On the morning of 30th January, 1649 Charles awoke early and told his attendant Thomas Herbert, “this is my second marriage day… for before night I hope to be espoused to my blessed Jesus.” The winter weather was so severe that the Thames had frozen over. The King was concerned that the cold would make him shiver giving the appearance of shaking with fear, so he asked as he was dressed to be provided with an extra shirt for warmth (one of these shirts is kept at Windsor Castle and the other at the Museum of London).
William Juxon, Bishop of London, arrived to read Morning Prayer with the King and to administer the Sacrament. The Bishop read the lesson for the day, which was the account of the Passion of Christ. Charles thought that this passage had been especially chosen by the Bishop but was told that it was the proscribed lesson in the Prayer Book for that day. The King found this very reassuring.
At ten o’clock Colonel Hacker told the King that it was time to leave for Whitehall. Charles, Juxon and Herbert were escorted on foot from S.James’s Palace. Two companies of infantry guarded the route. The party was led through the inside of several buildings to avoid the gathering crowds. They passed over the upper floor of the Holbein Gate from where Charles would have seen the scaffold below and then into the Banqueting House.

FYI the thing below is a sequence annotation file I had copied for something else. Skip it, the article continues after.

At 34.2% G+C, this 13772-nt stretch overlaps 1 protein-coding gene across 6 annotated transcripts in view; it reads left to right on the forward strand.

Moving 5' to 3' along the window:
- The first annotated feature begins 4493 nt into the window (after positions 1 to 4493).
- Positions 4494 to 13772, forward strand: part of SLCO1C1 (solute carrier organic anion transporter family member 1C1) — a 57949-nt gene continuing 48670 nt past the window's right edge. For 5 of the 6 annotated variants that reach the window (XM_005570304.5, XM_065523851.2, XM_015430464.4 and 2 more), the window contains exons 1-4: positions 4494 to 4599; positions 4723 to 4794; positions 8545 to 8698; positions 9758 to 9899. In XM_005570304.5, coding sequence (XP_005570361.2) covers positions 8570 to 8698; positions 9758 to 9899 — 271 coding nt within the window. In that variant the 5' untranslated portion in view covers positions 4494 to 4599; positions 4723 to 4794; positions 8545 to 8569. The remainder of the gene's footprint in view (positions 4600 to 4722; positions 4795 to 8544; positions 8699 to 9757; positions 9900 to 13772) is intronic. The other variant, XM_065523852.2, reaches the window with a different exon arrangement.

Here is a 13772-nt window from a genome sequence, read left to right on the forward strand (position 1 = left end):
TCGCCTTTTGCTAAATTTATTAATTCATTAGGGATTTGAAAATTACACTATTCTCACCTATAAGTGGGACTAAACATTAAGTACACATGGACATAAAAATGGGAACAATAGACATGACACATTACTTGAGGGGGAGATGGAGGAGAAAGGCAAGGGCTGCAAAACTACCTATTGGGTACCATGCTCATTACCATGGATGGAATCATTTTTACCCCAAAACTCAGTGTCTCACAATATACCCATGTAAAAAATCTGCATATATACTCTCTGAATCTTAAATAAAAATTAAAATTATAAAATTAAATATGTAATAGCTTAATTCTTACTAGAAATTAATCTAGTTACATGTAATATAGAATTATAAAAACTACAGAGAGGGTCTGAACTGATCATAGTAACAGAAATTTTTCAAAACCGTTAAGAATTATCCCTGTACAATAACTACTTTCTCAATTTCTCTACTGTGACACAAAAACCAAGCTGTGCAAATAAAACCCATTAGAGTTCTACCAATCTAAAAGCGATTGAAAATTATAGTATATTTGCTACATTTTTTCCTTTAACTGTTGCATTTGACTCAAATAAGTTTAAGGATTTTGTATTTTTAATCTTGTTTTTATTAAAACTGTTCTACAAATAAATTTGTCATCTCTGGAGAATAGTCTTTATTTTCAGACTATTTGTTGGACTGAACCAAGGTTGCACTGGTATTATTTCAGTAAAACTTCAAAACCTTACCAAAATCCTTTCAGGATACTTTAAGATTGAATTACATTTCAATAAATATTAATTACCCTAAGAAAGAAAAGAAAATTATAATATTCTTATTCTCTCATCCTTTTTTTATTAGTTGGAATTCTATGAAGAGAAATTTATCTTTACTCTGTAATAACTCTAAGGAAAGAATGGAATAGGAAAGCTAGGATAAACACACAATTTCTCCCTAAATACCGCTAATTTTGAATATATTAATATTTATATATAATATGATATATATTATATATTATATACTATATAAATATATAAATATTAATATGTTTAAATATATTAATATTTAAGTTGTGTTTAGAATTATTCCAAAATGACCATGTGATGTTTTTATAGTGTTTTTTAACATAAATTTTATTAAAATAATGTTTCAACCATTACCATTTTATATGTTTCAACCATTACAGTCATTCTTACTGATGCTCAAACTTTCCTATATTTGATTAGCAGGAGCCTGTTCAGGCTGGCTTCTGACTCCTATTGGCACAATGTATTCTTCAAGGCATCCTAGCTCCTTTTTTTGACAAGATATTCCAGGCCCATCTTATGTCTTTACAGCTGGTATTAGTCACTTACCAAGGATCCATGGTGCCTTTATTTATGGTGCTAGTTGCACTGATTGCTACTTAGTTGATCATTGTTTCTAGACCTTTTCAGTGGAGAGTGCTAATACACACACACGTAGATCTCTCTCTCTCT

The website also includes this poem/hymn by John Keble in honor of the king:

First published in 1827 as part of The Christian Year: Thoughts in verse for The Sundays and Holydays Throughout the Year.

“This is thankworthy, if a man for conscience towards God endure grief, suffering wrongfully.” I S.Peter ii. 19

Praise to our Pardoning God! though silent now
The thunders of the deep prophetic sky,
Though in our sight no powers of darkness bow
Before th’ Apostles’ glorious company;

The Martyrs’ noble army is still ours,
far in the North our fallen days have seen
How in her woe the tenderest spirit, towers
For Jesus’ sake in agony serene.

Praise to our God! not cottage hearths alone,
And shades imperious to the proud world’s glare,
Such witness yield: a monarch from his throne
Springs to his Cross and finds his glory there.

Yes: wheresoe’er one trace of thee is found,
As in the sacred land, the shadows fall:
With beating hearts we roam the haunted ground,
Lone battle-field, or crumbling prison hall.

And there are aching solitary breasts,
Whose widow’d walk with thought of thee is cheer’d,
Our own, our royal Saint: thy memory rests
On many a prayer, the more for thee endear’d.

True son of our dear Mother, early taught
With her to worship and for her to die,
Nurs’d in her aisles to more than kingly thought,
Oft in her solemn hours we dream thee nigh.

For thou didst love to trace her daily lore,
And where we look for comfort or for calm,
Over the self-same lines to bend, and pour